Flaviano S. Martins, Aparecida A. Silva, Angélica T. Vieira, Flávio H. F. Barbosa, Rosa M. E. Arantes, Mauro M. Teixeira and Jacques Robert Nicoli. Comparative study of Bifidobacterium animalis, Escherichia coli, Lactobacillus casei and Saccharomyces boulardii probiotic properties.
Archives of Microbiology, Volume 191, Number 8 / August, 2009.

Saccharomyces boulardii is available from NYBC as Florastor, recognized as the most reliable commercially available form of the probiotic.

Saccharomyces boulardii: When a Yeast is Good

Here’s a testimonial about the probiotic Saccharomyces boulardii that we recently came across on the website http://www.florastories.com/. No doubt there’s a connection between the site and the product tradenamed Florastor, but nonetheless this is an important clarification for those wondering about the relationship between other yeasts and the probiotic Saccharomyces boulardii.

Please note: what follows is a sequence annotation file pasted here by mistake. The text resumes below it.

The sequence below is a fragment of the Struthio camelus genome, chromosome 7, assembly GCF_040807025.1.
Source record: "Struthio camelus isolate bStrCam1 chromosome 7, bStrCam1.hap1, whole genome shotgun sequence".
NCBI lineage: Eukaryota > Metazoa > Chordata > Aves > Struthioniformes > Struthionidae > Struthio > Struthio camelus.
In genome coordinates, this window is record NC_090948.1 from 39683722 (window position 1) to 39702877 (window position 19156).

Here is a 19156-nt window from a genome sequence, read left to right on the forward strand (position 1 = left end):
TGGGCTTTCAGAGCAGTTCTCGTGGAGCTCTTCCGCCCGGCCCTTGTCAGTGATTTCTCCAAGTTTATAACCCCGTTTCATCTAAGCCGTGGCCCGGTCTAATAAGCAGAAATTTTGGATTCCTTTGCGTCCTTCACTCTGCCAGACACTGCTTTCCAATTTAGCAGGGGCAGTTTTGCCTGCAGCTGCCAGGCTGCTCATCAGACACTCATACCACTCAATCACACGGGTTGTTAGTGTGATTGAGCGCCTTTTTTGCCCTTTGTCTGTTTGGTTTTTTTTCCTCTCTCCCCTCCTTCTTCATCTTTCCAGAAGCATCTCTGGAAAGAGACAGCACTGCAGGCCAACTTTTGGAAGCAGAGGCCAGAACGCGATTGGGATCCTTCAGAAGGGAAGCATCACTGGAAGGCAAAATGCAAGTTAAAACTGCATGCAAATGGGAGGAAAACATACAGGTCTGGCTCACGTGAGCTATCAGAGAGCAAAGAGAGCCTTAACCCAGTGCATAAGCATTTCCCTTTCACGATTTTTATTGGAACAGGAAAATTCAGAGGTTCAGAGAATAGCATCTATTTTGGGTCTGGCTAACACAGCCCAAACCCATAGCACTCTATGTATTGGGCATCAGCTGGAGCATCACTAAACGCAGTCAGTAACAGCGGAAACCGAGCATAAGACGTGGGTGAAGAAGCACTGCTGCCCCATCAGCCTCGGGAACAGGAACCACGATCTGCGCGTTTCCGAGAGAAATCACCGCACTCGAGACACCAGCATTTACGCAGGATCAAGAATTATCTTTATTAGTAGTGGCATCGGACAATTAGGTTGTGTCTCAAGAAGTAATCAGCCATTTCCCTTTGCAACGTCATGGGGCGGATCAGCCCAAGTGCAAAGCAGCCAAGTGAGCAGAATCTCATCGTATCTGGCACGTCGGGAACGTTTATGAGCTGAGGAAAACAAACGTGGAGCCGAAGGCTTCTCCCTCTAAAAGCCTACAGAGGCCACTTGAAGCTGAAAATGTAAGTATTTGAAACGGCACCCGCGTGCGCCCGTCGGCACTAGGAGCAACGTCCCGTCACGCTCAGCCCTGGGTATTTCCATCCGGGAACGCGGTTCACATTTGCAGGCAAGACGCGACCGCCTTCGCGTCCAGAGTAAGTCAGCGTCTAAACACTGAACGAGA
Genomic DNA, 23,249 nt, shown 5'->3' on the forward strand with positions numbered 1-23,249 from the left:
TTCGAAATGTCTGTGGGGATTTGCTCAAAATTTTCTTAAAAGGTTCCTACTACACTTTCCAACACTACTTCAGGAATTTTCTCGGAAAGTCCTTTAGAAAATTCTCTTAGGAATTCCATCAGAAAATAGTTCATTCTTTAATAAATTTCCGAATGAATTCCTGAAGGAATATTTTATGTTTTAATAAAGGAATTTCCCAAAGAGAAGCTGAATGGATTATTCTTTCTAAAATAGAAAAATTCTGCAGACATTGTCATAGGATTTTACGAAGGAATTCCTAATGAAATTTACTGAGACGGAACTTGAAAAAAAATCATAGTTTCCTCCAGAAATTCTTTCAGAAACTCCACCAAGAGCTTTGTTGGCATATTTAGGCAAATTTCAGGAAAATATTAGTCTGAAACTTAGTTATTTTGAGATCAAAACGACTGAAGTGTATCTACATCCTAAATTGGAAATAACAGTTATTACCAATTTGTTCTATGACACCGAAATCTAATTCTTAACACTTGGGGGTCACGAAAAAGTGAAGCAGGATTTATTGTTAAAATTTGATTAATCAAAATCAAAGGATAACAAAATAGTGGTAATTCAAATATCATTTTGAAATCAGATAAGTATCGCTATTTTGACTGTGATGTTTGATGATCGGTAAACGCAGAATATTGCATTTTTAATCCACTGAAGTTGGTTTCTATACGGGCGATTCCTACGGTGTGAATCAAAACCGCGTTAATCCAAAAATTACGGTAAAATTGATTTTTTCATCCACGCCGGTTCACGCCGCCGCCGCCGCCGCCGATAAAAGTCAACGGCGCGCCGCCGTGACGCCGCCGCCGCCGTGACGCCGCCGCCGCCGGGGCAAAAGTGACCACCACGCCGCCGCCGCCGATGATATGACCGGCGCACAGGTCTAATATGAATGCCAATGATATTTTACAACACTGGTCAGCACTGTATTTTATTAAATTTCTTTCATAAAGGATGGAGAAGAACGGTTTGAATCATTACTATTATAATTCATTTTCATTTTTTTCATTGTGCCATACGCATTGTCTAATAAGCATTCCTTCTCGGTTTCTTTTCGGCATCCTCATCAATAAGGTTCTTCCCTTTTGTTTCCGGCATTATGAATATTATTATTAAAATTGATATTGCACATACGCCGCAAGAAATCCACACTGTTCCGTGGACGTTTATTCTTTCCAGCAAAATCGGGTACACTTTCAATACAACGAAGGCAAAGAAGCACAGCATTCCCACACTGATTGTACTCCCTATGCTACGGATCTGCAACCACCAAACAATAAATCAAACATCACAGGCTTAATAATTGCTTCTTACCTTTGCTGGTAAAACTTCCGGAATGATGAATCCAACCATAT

Note that the NYBC purchasing co-op has stocked Florastor for several years, and its predecessor DAAIR imported a similar product from Europe for a decade longer. So we have accumulated a store of knowledge about its usefulness and do have confidence in the reliability of its formulation. (By the way, a Consumer Labs review last year gave Florastor good marks, confirming our view.)

Here’s the clarification about “yeast” and Saccharomyces boulardii:

Yeast. It’s a word that makes many women cringe.